The process of learning Italian

Ciao a tutti!

When living, working and volunteering in Italy and as part of this comprehensive experience called long term ESC-volunteering,  learning Italian language, at least to some extent, is highly necessary. I have written a blog post before about the OLS-platform (Online Linguistic Support), where all the Erasmus+ program participants (whether they are students, volunteers, interns or in any other position in the frame of the Erasmus+) can learn the language of the country they currently are doing the Erasmus+. This is an amazing tool to enlarge your vocabulary, to hear some authentic language use with a visual support and you also benefit from a small, basic grammar go-through. 

Although, as a linguist with a degree in French studies, I believe this is not enough to fully learn the language. Fortunately, we all are emerged in the Italian soundscape in our everyday life. When we go to the market, we speak in Italian; when we go to the pharmacy, we speak Italian; when we sit in a bar, we hear and speak Italian. This is something inevitable, often unconscious but very helpful. For some of us, the organization has provided a “linguistic exchange partner”. This means basically that they put us in contact with a local person with whom we (irregularly) spend time together doing casual things; going for a coffee, cooking, going to a museum etc. During these meetings we can practise Italian or any other language the two persons wish to speak. Some of these contacts have even become real friends who we like to invite to different events or just hang out and have a good time. 

I am lucky in the way that I have also made other local friends with whom I can speak in Italian. Some of them I have even met through our volunteering activities. Some of them also speak English which makes it harder to stick to Italian, it is tempting to resort to the language you know better, in order to express yourself more easily and clearly. It can be so frustrating not to find the right word or not even the detour to say what you want to say; to spend 4 seconds during a conversation thinking of the right conjugation of the verb (which seems an eternity every time), but luckily I have very patient friends willing to give me hand every now and then and boost my confidence in speaking. And yes, with those with fewer skills in English, well, it’s always a corso intensivo d’italiano for a few hours…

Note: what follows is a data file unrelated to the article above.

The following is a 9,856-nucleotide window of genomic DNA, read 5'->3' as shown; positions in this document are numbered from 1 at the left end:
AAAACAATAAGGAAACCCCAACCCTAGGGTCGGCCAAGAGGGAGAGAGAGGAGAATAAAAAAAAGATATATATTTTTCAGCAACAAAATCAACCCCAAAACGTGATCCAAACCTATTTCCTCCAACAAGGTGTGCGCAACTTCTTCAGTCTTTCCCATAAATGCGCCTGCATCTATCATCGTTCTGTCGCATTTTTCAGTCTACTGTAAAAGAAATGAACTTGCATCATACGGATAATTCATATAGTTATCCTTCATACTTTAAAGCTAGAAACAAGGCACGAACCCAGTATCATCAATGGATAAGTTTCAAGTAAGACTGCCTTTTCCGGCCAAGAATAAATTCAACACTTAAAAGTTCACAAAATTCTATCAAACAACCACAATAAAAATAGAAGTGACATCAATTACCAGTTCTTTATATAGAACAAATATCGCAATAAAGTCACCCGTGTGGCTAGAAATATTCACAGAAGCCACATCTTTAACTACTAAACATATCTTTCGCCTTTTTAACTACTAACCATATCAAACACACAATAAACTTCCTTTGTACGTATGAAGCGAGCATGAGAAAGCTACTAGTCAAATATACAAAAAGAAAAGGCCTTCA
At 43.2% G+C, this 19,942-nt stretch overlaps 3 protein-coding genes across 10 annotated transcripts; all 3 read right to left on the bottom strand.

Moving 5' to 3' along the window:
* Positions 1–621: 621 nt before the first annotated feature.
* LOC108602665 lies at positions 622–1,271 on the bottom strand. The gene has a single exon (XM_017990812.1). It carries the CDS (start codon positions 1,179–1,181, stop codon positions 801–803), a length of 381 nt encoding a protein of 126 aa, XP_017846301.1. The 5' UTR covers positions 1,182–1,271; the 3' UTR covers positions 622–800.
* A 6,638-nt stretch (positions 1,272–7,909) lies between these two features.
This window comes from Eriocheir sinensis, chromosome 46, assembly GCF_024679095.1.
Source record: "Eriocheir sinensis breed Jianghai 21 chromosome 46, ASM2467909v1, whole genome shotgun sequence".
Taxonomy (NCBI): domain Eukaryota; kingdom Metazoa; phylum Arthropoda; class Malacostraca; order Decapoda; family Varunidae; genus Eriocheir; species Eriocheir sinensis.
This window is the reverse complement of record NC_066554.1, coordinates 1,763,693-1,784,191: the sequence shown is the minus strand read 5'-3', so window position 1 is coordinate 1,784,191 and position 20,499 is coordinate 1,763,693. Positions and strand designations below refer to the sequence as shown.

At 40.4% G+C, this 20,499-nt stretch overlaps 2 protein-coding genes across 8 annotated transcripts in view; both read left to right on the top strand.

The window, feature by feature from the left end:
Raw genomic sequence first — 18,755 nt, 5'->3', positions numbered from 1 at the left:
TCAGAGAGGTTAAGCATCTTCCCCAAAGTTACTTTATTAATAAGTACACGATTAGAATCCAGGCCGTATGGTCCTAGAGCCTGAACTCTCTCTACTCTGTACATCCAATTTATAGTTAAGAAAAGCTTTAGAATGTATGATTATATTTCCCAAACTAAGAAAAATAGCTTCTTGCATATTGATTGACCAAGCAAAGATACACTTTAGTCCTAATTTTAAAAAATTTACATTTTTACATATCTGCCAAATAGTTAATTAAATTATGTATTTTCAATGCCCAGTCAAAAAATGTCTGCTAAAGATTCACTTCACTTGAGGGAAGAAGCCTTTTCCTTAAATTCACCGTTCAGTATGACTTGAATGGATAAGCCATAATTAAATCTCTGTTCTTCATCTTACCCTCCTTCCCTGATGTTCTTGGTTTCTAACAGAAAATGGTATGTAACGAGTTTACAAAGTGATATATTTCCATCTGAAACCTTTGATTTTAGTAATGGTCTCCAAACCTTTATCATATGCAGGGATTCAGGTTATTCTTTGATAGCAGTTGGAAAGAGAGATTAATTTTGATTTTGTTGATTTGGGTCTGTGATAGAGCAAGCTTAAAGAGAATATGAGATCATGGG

As part of our project, Györgyi – our Hungarian volunteer, together with our new Greek volunteer Kyriakos, organizes an event called aperitivi linguistici. This is based on aperitivo-time but with a twist of several languages. We have different tables for different languages, and in the beginning we usually play an icebreaker game to get to know each other a little bit more. The event is free and open for everyone who wants to practice English, Italian, Spanish, French or other languages. We have the great possibility to collaborate with Rione verde of Faenza and thanks to them the event can take place in a nice garden quite centrally located and with easy access (and with affordable prices for us volunteers). Find more about the event here.